— in the Fox News Sunday interview
This is exaggerated. Asked about his calls to overhaul Social Security and Medicare, Mr. Pence criticized Mr. Trump’s and Mr. Biden’s approaches to the social programs as irresponsible. While both have said they would not cut benefits, only Mr. Biden has proposed tax increases to shore up both programs. But equating that position to one of accepting total insolvency is overstated.
Currently, Social Security and Medicare both face financial shortfalls. The fund that pays for Social Security retirement benefits is projected to be depleted by 2033, and the fund that pays hospitals for Medicare patients will be exhausted in 2031. At those points, the funds will be able to pay for only 77 percent of retirement benefits and 89 percent of scheduled fees to hospitals.
During the 2020 campaign, Mr. Biden proposed increasing taxes on high-income earners to pay for additional Social Security benefits. The extra funding would reduce the program’s financial shortfall, though the revenue would not close the gap entirely. While his latest presidential budget, released in March, does not mention that proposal, it does include a plan to extend the solvency of Medicare by 25 years by imposing higher taxes on the wealthy.
Mr. Trump’s position on social safety net programs is a bit harder to pin down. In January 2020, he said he would be willing to consider cuts to the social safety nets “at some point” — though he quickly tried to walk back his comments and vowed to protect Social Security. His last presidential budget proposal, in February 2020, did not cut benefits to either program, but sought Medicare savings through a dozen tweaks like reducing payments to providers and reducing the cost of prescription drugs.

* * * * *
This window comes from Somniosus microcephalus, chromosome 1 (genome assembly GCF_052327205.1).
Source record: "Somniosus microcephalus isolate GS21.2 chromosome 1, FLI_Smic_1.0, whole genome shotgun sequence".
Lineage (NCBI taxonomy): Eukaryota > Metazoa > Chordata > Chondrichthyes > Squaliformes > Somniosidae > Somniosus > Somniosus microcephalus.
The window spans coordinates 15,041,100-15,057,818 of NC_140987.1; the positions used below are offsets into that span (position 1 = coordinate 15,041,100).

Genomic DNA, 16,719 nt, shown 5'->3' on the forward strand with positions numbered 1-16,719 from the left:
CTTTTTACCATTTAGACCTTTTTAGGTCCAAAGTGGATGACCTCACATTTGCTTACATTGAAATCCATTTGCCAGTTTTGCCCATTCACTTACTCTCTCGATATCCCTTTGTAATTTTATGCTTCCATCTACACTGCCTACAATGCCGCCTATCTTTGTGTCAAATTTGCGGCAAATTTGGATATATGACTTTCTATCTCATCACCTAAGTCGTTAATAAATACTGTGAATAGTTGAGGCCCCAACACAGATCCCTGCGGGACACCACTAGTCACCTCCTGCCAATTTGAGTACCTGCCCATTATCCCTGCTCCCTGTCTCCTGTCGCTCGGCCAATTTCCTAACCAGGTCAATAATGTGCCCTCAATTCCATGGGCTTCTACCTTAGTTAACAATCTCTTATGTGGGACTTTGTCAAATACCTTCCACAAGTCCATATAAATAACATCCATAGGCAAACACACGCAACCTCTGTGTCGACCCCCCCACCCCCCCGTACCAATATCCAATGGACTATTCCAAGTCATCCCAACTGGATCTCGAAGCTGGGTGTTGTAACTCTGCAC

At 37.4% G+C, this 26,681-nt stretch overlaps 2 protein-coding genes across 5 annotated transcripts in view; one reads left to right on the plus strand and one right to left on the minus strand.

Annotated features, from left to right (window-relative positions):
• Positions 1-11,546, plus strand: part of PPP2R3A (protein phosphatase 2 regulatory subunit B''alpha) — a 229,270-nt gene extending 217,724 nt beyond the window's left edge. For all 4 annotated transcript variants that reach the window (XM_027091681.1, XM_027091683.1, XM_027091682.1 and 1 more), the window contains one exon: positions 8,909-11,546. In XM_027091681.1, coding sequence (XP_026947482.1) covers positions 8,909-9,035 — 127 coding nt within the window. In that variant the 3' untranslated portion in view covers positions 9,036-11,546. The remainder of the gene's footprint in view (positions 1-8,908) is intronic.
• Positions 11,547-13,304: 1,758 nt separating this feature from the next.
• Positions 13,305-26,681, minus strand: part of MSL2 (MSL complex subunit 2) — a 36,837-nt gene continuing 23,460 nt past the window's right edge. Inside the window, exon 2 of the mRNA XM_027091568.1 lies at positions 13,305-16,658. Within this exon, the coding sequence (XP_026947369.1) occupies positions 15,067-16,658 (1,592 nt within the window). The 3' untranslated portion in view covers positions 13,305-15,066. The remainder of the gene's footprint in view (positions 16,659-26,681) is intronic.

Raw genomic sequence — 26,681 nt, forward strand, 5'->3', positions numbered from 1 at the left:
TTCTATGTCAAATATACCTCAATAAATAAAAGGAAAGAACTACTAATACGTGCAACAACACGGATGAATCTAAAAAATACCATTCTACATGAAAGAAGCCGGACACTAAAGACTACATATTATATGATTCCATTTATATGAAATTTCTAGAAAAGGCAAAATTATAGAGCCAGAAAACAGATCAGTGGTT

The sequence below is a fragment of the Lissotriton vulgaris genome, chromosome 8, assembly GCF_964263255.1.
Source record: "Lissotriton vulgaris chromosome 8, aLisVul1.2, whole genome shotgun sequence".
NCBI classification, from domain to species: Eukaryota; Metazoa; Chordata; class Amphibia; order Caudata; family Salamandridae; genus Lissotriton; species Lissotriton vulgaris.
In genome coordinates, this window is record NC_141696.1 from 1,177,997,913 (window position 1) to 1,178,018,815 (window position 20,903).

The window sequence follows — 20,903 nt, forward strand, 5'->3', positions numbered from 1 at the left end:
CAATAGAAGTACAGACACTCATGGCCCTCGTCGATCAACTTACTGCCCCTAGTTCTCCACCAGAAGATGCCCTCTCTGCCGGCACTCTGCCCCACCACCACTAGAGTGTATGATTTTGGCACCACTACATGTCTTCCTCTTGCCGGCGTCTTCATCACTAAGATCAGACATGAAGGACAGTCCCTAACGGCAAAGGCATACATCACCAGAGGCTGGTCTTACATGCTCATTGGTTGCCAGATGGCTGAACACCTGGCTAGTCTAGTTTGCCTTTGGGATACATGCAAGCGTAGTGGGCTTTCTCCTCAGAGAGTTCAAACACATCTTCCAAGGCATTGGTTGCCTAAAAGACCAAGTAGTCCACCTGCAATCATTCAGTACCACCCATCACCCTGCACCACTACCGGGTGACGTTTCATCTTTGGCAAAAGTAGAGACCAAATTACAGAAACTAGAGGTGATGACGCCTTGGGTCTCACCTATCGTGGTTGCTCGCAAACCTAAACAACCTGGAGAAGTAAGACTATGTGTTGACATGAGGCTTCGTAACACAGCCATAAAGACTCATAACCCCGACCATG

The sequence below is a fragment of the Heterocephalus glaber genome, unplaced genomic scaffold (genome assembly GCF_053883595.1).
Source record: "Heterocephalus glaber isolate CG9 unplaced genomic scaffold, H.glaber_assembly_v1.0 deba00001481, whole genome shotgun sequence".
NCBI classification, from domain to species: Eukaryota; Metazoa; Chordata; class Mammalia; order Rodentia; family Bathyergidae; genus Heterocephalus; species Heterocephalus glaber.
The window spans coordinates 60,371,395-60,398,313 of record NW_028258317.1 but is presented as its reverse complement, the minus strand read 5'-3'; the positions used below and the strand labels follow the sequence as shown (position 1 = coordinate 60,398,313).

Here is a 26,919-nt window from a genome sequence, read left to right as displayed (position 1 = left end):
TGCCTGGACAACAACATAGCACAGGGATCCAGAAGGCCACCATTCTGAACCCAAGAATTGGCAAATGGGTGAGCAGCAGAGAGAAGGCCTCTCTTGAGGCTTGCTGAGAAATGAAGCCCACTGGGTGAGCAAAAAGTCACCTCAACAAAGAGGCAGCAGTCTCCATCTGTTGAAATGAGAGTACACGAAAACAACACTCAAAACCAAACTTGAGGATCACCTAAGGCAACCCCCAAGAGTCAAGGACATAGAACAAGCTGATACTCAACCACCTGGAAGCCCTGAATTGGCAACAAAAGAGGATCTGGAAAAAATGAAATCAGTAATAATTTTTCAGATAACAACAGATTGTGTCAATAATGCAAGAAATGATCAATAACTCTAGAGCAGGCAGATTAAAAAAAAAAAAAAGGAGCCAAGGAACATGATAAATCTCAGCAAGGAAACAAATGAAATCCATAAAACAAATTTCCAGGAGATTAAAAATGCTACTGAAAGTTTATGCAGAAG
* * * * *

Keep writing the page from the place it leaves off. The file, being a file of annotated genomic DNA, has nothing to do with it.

More recently, Mr. Trump vowed in a speech in March at the Conservative Political Action Conference that “we are never going back” to proposals to raise the Social Security retirement age or cut Medicare benefits. But Mr. Trump has not yet outlined his stance on either program in more detail or addressed their solvency issues in this campaign cycle.
The Pence campaign argued that neither Mr. Trump nor Mr. Biden has a current plan for Social Security, and that Mr. Biden’s plan for Medicare just delays the financial shortfall.
What Mr. Pence Said
“I mean, when I informed the Department of Justice that we had classified materials potentially in our home, they were at my home. The F.B.I. was on my front doorstep the next day. And what we found out was that, when Joe Biden apparently alerted the Department of Justice, 80 days later, they showed up at his office.”
— in a CNN town hall in June
This is exaggerated. Upon the discovery of classified documents in their personal residences, Mr. Pence and Mr. Biden both cooperated with government inquiries. Mr. Pence has a point that the Justice Department’s responses to the discoveries were not identical, but he is overstating the differences.
In Mr. Biden’s case, the searches occurred a few weeks — not three months — after the discovery of classified documents. In Mr. Pence’s case, the search occurred about three weeks later.
On Nov. 2, lawyers for Mr. Biden discovered classified documents at the offices of the Penn Biden Center for Diplomacy and Global Engagement, a think tank in Washington. On the same day, according to Biden administration officials, the lawyers alerted the National Archives and Records Administration, which is responsible for securing such documents. The next day, the National Archives retrieved the documents and referred the matter to the Justice Department. The F.B.I. searched the think tank in mid-November.